The first scientific paper I wrote states, in the second paragraph, that “language depends on two mental capacities with distinct neurocognitive underpinnings”: vocabulary and grammar. To understand cats are mammals, all you need to know are the definitions of CATS, ARE and MAMMALS, plus the grammar involved. This was how I was trained to think about language. I knew that there were probably some other aspects of language (like phonology), but they seemed peripheral.
That worked well enough until I came across sentences like this:
Bill is tall.
There are many people named “Bill,” and tall is relative both to Bill (Bill may be a tall Pygmy) and to the speaker (who may be a Pygmy). Understanding this sentences seems to require more than just dictionary definitions. It gets worse:
Abby: Would you like some coffee?
Betty: Coffee would keep me awake.
Betty is either refusing coffee or accepting coffee, depending on whether she wants to stay awake. She also assumes Abby can figure this out for herself. Now, consider:
Woman: I’m leaving you.
Man: Who is he?
This dialog is easy to understand, but a dictionary and a grammar book would get you absolutely nowhere. This is not a minor, peripheral problem either. In case you think I’m cherry-picking examples, here are the first two sentences from today’s review of Rebuilt:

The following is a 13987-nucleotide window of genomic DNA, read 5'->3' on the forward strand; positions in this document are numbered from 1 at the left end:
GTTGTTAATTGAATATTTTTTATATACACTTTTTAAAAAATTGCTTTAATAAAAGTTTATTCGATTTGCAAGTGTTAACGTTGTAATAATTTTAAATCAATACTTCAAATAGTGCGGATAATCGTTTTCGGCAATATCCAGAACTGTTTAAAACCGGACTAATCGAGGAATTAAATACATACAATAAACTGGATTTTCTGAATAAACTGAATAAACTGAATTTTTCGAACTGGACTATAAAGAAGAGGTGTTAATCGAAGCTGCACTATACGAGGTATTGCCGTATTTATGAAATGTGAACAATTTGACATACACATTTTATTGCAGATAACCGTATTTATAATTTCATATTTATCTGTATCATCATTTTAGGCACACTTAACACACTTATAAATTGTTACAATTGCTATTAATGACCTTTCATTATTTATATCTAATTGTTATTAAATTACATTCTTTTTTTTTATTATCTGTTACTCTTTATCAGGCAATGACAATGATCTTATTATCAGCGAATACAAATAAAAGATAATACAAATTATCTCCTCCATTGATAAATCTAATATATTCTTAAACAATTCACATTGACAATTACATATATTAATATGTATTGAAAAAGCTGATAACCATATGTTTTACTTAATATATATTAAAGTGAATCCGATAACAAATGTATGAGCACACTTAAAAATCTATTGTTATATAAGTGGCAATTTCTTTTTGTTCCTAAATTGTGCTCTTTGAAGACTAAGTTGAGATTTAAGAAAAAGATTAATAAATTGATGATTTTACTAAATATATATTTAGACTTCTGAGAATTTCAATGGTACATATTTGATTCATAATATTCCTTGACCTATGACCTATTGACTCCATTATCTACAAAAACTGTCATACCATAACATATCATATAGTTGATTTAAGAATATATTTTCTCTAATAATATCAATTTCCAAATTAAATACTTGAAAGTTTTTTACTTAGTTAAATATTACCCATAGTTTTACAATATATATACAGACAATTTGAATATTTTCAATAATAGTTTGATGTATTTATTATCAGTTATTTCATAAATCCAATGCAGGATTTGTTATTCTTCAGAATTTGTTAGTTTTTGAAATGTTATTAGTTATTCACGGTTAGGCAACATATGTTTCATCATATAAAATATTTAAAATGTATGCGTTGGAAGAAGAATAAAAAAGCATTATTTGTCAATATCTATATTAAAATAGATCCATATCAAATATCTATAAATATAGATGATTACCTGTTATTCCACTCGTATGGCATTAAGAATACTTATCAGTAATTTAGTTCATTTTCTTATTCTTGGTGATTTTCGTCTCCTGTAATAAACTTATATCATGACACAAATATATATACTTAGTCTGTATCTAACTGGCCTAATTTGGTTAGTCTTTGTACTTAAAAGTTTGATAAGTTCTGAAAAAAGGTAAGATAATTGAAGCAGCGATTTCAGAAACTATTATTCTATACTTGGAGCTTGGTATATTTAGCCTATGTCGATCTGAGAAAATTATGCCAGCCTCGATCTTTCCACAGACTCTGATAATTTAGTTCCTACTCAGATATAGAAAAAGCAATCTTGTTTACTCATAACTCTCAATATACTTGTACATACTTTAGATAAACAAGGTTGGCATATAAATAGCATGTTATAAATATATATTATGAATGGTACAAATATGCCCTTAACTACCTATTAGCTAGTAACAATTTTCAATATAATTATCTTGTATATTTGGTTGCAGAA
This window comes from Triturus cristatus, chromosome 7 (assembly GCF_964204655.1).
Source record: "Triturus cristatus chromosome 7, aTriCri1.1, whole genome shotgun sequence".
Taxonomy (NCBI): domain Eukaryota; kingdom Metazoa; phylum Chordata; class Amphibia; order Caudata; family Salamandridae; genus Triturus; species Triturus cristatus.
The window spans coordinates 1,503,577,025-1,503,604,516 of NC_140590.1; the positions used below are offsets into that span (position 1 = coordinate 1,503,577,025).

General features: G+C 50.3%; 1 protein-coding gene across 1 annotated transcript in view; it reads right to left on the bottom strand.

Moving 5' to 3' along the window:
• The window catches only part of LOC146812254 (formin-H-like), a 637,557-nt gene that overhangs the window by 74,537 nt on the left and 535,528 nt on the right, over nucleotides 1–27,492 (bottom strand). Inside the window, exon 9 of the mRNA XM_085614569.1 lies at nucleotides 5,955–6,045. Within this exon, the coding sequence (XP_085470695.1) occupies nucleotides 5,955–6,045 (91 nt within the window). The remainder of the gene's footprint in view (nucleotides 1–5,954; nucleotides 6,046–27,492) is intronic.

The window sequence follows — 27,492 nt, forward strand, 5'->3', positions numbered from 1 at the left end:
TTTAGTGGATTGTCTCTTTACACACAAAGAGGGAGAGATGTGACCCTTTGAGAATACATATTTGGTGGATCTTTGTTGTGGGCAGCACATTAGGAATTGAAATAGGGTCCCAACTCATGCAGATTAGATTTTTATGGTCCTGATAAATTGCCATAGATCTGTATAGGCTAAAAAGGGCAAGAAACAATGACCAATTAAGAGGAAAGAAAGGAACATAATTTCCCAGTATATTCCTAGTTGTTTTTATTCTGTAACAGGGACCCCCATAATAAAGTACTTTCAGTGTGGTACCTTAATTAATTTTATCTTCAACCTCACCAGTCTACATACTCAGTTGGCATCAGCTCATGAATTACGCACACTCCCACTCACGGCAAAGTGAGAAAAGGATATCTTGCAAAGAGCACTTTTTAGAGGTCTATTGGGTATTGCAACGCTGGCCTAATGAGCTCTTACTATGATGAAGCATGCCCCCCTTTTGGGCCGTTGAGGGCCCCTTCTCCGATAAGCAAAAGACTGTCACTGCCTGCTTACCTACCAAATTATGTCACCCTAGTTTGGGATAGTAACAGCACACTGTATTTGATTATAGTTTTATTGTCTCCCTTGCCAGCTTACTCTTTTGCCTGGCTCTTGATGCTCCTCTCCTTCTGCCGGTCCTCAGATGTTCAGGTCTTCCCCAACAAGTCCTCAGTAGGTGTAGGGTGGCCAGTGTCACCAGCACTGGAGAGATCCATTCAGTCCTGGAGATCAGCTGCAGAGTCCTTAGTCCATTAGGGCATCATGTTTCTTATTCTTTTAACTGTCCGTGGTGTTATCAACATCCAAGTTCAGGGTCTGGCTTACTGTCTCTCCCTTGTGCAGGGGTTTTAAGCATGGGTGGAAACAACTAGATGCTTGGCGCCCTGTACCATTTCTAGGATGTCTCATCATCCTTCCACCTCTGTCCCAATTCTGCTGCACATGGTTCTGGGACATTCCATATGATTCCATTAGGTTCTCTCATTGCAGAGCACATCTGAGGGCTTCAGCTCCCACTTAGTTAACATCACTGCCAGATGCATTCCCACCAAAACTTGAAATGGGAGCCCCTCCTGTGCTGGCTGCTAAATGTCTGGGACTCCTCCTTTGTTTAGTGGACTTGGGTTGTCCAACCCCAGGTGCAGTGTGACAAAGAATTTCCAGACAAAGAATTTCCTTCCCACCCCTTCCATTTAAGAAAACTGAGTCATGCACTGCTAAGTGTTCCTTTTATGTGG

A popular question when trying to start a pseudo-intellectual conversation is whether you would rather lose your sense of hearing or sense of sight. Almost invariably, the answer would be to retain one’s sight; it seems people are more worried about being able to drive alone than hearing a fire alarm.
Notice that the author assumes we know that “the answer” referred to in the second sentences is the answer to the question in the first sentence. Also, what does retaining sight have to do with being afraid of driving alone vs. hearing a fire alarm? We have no difficulty making these connections, but it didn’t have to be that way. Try reading these two sentences (or anything else) as if you were a robot, and you will find many more non sequiturs. Even careful, patient writers leave much unsaid, yet we usually read between the lines without ease, not even noticing.
I wish this post was going to be an explanation of how we accomplish this task. I have no idea. There is some decent theoretical work on this subject, but relatively little empirical work. I have a couple studies running now, including this 5-minute experiment you can do online (shameless self-promotion, I know).
Interestingly, Steven Pinker, whose work inspired that first study of mine (read about it here) has also begun working on the inferences that underlie language, and we are currently discussing a collaboration.
If you want to stay informed and even join in the conversation as I try to piece together this puzzle, you can read more about inference and language my Cognition and Language blog at my laboratory website.